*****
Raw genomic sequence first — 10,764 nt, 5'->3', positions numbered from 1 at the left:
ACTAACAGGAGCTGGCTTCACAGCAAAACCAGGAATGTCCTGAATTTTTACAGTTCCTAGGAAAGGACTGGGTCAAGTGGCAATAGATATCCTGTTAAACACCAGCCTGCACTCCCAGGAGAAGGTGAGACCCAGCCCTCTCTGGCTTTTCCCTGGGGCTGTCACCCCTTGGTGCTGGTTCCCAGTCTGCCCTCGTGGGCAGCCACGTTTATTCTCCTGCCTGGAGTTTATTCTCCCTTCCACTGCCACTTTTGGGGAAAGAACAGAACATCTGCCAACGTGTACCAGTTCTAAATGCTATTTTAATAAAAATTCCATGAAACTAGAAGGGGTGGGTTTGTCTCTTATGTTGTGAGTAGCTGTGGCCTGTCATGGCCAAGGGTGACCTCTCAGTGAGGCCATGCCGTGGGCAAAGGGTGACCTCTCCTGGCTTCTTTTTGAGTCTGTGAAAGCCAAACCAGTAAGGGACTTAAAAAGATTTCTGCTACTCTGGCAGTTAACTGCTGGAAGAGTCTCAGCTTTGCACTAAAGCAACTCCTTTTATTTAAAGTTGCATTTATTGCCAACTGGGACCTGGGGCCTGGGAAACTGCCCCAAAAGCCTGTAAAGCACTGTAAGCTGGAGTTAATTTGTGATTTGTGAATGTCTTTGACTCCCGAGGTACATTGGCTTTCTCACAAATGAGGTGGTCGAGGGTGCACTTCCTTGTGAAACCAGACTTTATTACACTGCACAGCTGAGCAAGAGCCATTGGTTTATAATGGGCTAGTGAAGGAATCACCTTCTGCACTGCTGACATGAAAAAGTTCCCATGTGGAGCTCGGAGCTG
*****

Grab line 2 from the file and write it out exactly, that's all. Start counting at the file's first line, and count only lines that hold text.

ACTAACAGGAGCTGGCTTCACAGCAAAACCAGGAATGTCCTGAATTTTTACAGTTCCTAGGAAAGGACTGGGTCAAGTGGCAATAGATATCCTGTTAAACACCAGCCTGCACTCCCAGGAGAAGGTGAGACCCAGCCCTCTCTGGCTTTTCCCTGGGGCTGTCACCCCTTGGTGCTGGTTCCCAGTCTGCCCTCGTGGGCAGCCACGTTTATTCTCCTGCCTGGAGTTTATTCTCCCTTCCACTGCCACTTTTGGGGAAAGAACAGAACATCTGCCAACGTGTACCAGTTCTAAATGCTATTTTAATAAAAATTCCATGAAACTAGAAGGGGTGGGTTTGTCTCTTATGTTGTGAGTAGCTGTGGCCTGTCATGGCCAAGGGTGACCTCTCAGTGAGGCCATGCCGTGGGCAAAGGGTGACCTCTCCTGGCTTCTTTTTGAGTCTGTGAAAGCCAAACCAGTAAGGGACTTAAAAAGATTTCTGCTACTCTGGCAGTTAACTGCTGGAAGAGTCTCAGCTTTGCACTAAAGCAACTCCTTTTATTTAAAGTTGCATTTATTGCCAACTGGGACCTGGGGCCTGGGAAACTGCCCCAAAAGCCTGTAAAGCACTGTAAGCTGGAGTTAATTTGTGATTTGTGAATGTCTTTGACTCCCGAGGTACATTGGCTTTCTCACAAATGAGGTGGTCGAGGGTGCACTTCCTTGTGAAACCAGACTTTATTACACTGCACAGCTGAGCAAGAGCCATTGGTTTATAATGGGCTAGTGAAGGAATCACCTTCTGCACTGCTGACATGAAAAAGTTCCCATGTGGAGCTCGGAGCTG